Canon’s range of DSLRs isn’t that old. It was just in 2000 when the Japanese giant took the covers off the EOS D30, the brand’s first digital single-lens reflex camera. Since then however, the company has come a long way. It’s a de facto leader in the professional camera segment. But now, its dominance is being challenged by another brand from its home country – Sony. Sony took a bet by introducing mirrorless cameras in 2013, and has now become the go-to option for anyone looking to buy mirrorless interchangeable-lens shooters. In 2018 however, Canon released its very first full-frame mirrorless camera to take on Sony. Christened the EOS R, the shooter comes with an all-new RF mount. But with a price tag of almost Rs 1.5 lakh, that too just for the body, can the device stand out from Sony and other contenders? That’s what I’ve been trying to find out after using the device for almost a month. Here’s how I’ll sum up my experience.

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Specs at a glance

  • Measures 135.8 x 98.3 x 84.4 mm
  • Weighs 660g (including battery)
  • 30.2 MP sensor
  • Digic 8 processor
  • 5,655-point autofocus
  • 3.15-inch display with 2.1-million dots
  • OLED EVF with 3.69-million dots
  • Records up to 4k videos @ 30fps
  • Supports ISO 100 – 40000
  • Wi-Fi 802.11 b/g/n

Design and build quality

The Canon EOS R seems to be quite similar to the company’s 5D Mark IV camera, albeit lighter as the former doesn’t have any mirror mechanism. It’s only when you look closely that you’ll notice a number of differences between the two.

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Firstly, the EOS R ditches the conventional mode dial that lets one switch between P, A, S and M modes, and instead uses a single mode button. There’s also a top-plate LCD alongside, which is quite useful as it shows the settings and offers black or white background depending upon the environment. The other buttons on the top of Canon’s offering stick to the usual… there’s a shutter button towards the front on the right, a customisable M-Fn button, a customisable dialler to change ISO, a video recording button, Lock button, a button to illuminate the LCD panel, and another customisable dialler surrounding the mode button. The company has also opted for an unconventional placement of the on / off toggle as its present on the left, with the hot-shoe mount beside it in an elevated position.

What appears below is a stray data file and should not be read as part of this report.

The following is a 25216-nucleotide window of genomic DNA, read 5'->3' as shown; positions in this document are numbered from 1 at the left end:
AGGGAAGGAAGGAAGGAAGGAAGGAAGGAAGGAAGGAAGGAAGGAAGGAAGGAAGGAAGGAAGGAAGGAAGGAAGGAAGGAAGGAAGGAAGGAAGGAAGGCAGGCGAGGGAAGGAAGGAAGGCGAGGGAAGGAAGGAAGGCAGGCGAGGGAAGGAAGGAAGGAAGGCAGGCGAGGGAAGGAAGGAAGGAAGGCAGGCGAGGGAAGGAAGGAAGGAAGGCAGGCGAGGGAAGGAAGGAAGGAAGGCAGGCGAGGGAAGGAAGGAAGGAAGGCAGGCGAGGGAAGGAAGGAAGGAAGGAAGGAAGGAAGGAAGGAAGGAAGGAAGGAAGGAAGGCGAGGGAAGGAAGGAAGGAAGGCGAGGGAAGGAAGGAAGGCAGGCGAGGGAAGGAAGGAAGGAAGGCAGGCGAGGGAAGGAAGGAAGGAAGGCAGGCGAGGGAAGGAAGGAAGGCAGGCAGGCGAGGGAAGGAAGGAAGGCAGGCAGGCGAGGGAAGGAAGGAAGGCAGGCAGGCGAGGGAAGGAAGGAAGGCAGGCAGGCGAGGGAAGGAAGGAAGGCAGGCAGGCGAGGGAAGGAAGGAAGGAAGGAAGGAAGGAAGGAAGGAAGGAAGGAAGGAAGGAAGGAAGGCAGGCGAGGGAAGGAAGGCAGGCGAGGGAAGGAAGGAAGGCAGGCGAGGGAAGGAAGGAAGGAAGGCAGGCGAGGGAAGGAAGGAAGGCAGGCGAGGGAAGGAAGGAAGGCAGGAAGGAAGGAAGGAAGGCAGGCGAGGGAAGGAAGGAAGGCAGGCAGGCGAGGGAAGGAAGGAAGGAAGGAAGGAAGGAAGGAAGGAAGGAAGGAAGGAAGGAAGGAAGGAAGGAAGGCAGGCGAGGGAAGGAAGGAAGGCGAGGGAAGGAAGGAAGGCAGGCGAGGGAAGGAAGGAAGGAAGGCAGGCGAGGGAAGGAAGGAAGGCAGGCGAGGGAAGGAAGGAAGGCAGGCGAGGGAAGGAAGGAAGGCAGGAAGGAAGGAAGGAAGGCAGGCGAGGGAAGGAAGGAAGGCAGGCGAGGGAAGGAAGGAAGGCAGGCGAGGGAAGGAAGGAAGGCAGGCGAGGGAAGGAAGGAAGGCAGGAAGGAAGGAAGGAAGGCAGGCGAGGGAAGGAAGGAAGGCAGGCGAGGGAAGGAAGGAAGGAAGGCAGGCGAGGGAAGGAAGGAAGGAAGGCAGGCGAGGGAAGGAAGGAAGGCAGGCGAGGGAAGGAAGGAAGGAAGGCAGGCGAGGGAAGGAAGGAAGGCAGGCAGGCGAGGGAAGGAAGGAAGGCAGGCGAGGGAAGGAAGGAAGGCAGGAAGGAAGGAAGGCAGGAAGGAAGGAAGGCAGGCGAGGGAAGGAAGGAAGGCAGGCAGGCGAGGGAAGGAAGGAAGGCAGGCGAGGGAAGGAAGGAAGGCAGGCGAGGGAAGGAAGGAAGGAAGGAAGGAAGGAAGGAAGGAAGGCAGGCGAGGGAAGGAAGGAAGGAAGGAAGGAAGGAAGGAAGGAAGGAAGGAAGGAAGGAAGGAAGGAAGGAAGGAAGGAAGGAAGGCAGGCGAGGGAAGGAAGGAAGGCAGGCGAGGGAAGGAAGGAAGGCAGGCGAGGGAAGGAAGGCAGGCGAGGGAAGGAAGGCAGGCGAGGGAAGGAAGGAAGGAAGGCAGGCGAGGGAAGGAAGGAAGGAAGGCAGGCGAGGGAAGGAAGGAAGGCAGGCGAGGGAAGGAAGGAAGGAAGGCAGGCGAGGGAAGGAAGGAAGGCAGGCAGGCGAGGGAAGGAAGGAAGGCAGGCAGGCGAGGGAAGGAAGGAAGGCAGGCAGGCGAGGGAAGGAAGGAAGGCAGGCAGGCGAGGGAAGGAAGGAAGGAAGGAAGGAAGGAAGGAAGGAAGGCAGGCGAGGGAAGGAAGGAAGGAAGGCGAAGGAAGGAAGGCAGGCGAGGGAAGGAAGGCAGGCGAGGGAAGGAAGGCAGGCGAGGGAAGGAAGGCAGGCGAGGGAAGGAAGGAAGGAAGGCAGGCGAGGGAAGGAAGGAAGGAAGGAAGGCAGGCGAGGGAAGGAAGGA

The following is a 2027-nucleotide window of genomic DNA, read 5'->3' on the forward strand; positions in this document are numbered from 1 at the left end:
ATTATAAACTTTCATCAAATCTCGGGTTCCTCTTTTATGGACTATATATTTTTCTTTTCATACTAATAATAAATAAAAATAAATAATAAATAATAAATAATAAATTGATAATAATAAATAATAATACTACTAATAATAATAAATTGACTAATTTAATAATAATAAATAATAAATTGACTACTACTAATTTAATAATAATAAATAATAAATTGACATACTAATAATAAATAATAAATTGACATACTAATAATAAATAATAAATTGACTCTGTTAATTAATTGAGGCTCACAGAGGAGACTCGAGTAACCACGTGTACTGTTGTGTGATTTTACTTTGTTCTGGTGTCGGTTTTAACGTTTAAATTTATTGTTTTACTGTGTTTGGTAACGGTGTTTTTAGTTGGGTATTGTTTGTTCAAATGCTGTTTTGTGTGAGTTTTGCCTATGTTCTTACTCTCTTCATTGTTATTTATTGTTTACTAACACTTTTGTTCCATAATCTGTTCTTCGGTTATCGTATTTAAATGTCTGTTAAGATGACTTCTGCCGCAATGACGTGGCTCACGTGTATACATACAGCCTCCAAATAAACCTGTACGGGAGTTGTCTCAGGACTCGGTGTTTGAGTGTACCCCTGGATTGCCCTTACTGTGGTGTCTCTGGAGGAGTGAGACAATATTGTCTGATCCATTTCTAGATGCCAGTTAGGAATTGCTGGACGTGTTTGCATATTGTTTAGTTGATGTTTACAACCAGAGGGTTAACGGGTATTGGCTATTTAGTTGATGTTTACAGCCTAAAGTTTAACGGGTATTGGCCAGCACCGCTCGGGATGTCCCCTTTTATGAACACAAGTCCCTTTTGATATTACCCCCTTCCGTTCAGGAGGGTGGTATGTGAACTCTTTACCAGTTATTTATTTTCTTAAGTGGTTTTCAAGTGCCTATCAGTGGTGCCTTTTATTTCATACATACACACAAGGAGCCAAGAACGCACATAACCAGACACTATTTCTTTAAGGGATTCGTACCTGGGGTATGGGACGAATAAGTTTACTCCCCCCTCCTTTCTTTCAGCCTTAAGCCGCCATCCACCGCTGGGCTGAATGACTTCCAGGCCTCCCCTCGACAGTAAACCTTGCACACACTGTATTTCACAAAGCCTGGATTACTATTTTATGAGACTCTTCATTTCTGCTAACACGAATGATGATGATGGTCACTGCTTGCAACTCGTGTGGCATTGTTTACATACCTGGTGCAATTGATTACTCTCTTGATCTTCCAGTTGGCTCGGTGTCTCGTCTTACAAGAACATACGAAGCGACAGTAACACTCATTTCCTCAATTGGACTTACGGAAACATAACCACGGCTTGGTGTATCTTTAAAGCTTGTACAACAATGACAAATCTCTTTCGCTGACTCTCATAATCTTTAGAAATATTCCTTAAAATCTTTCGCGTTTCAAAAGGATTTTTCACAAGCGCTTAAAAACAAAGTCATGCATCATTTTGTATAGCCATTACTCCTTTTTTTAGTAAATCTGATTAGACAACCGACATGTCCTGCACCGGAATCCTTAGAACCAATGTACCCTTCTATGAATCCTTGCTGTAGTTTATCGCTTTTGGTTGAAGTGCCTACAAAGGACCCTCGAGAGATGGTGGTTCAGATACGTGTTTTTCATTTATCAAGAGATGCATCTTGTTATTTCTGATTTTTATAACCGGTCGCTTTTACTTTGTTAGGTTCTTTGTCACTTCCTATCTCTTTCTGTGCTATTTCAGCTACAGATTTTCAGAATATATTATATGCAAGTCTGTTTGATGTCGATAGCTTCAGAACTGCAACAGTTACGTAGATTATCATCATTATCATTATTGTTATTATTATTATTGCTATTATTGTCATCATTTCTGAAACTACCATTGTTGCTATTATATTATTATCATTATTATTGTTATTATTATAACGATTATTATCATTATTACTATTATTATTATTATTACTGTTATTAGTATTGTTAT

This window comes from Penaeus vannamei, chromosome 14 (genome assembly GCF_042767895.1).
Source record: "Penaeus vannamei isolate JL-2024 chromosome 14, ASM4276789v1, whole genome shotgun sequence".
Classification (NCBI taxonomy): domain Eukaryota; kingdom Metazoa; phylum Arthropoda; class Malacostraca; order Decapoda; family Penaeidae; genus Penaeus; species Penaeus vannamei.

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At the back, you’ll find the exposure and metering control buttons, autofocus toggle, with the info button and the D-pad present on the lower side unlike its usual position towards the middle. Below that, you’ll find the preview button and delete key. One interesting addition is a slider panel, which the camera maker is referring to as the Multi-function bar. As the name suggests, you can configure it to tweak anything from ISO levels to shutter speed or aperture by swiping on it or tapping the left or right side. On paper, it seems like a good idea, but in real life, I didn’t find it very useful as the settings can get changed inadvertently sometimes, as it’s placed exactly where one’s thumb will naturally rest. The EVF is quite sharp and you also get a diopter dial to calibrate the view. Towards the left, you’ll find the menu button. The EVF has a resolution of 3.96-million dots, ensuring that you don’t need the feel to use the LCD screen.

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As far as ports are concerned, you’ll find the remote control terminal, microphone and a 3.5mm headset socket, HDMI and Type-C port towards the left. All of these ports are secured by rubberised flaps. On the right, you’ll find the SD card tray, and it’s worth noting unlike most professional cameras, the Canon EOS R only accepts a single SD card. At the base, you’ll find the battery compartment and a tripod mount.

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The Canon EOS R features a vari-angle touchscreen LCD measuring 3.15-inches. With 2.1-million dots, the display is quite sharp. However, its brightness isn’t the best and you might struggle in harsh sunlight. It’s also worth noting that you can rotate the screen 180-degrees, making the EOS R a good option for vloggers.

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Without the lens attached, the EOS R feels quite lightweight in the hand, tipping the scales at 660g. However, that also means that if a large lens is attached then the body feels quite imbalanced. At the front, the shooter has a hand grip, which ensures that it can be held well with the right hand. While the outer body is made out of plastic, which is slightly odd considering the EOS R is a higher-end offering, it has used magnesium alloy inside to offer a robust build. The device is impervious to dust and splashes. 

Tech specs and lens ecosystem 

Similar to the 5D Mark IV, the Canon EOS R features a 30.3-megapixel CMOS sensor. While the pixel count is the same, the brand claims that the sensors are different. Furthermore, the mirrorless shooter utilises the latest Digic 8 processor. The device also gets the famed dual-pixel autofocus, and has 5,655 autofocus points. Moreover, it covers a wide focus area of 100 percent vertically and up to 88 percent horizontally. In terms of continuous shooting, the camera can shoot in 8fps (vs 7fps in the 5D Mark IV). If you want to use continuous autofocus, the speed drops to 5fps, and in case you are shooting people with face tracking on, the camera can capture at 3fps. While these speeds aren’t bad, they certainly aren’t best in class. The ISO support ranges from 100 to 40000. Along with the usual modes, there’s also a new Flexible-priority mode, which combines the functionality of the other modes such as shutter priority and aperture priority to make it easier to select the desired shutter speed, aperture, ISO speeds, or exposure.